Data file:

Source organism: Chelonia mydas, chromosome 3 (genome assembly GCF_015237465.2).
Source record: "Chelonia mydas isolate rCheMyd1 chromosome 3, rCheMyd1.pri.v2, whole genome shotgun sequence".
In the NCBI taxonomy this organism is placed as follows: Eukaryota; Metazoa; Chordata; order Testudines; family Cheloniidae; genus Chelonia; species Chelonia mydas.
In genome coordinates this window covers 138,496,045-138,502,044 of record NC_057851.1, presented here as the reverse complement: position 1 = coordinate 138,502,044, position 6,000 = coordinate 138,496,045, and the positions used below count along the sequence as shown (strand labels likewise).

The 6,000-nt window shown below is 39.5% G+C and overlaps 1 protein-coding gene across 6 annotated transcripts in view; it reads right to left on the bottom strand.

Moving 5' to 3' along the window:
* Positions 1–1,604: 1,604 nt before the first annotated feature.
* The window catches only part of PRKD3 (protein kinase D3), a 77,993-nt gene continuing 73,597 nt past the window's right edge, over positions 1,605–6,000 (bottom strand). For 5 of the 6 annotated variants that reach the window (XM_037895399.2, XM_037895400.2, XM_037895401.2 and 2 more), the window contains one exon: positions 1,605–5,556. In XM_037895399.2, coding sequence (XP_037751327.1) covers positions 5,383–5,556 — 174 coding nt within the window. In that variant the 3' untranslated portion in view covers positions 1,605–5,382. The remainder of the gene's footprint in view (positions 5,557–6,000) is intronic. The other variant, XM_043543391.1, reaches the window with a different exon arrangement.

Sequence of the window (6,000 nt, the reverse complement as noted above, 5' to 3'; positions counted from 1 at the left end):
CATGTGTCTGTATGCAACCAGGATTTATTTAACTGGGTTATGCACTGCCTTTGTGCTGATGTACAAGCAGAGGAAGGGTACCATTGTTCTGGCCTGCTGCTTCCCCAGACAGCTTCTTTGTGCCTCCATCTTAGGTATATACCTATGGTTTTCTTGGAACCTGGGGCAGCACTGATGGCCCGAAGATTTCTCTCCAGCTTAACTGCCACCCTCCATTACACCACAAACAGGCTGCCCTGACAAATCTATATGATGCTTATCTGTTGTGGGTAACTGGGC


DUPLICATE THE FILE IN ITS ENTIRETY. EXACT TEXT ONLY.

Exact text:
Source organism: Chelonia mydas, chromosome 3 (genome assembly GCF_015237465.2).
Source record: "Chelonia mydas isolate rCheMyd1 chromosome 3, rCheMyd1.pri.v2, whole genome shotgun sequence".
In the NCBI taxonomy this organism is placed as follows: Eukaryota; Metazoa; Chordata; order Testudines; family Cheloniidae; genus Chelonia; species Chelonia mydas.
In genome coordinates this window covers 138,496,045-138,502,044 of record NC_057851.1, presented here as the reverse complement: position 1 = coordinate 138,502,044, position 6,000 = coordinate 138,496,045, and the positions used below count along the sequence as shown (strand labels likewise).

The 6,000-nt window shown below is 39.5% G+C and overlaps 1 protein-coding gene across 6 annotated transcripts in view; it reads right to left on the bottom strand.

Moving 5' to 3' along the window:
* Positions 1–1,604: 1,604 nt before the first annotated feature.
* The window catches only part of PRKD3 (protein kinase D3), a 77,993-nt gene continuing 73,597 nt past the window's right edge, over positions 1,605–6,000 (bottom strand). For 5 of the 6 annotated variants that reach the window (XM_037895399.2, XM_037895400.2, XM_037895401.2 and 2 more), the window contains one exon: positions 1,605–5,556. In XM_037895399.2, coding sequence (XP_037751327.1) covers positions 5,383–5,556 — 174 coding nt within the window. In that variant the 3' untranslated portion in view covers positions 1,605–5,382. The remainder of the gene's footprint in view (positions 5,557–6,000) is intronic. The other variant, XM_043543391.1, reaches the window with a different exon arrangement.

Sequence of the window (6,000 nt, the reverse complement as noted above, 5' to 3'; positions counted from 1 at the left end):
CATGTGTCTGTATGCAACCAGGATTTATTTAACTGGGTTATGCACTGCCTTTGTGCTGATGTACAAGCAGAGGAAGGGTACCATTGTTCTGGCCTGCTGCTTCCCCAGACAGCTTCTTTGTGCCTCCATCTTAGGTATATACCTATGGTTTTCTTGGAACCTGGGGCAGCACTGATGGCCCGAAGATTTCTCTCCAGCTTAACTGCCACCCTCCATTACACCACAAACAGGCTGCCCTGACAAATCTATATGATGCTTATCTGTTGTGGGTAACTGGGC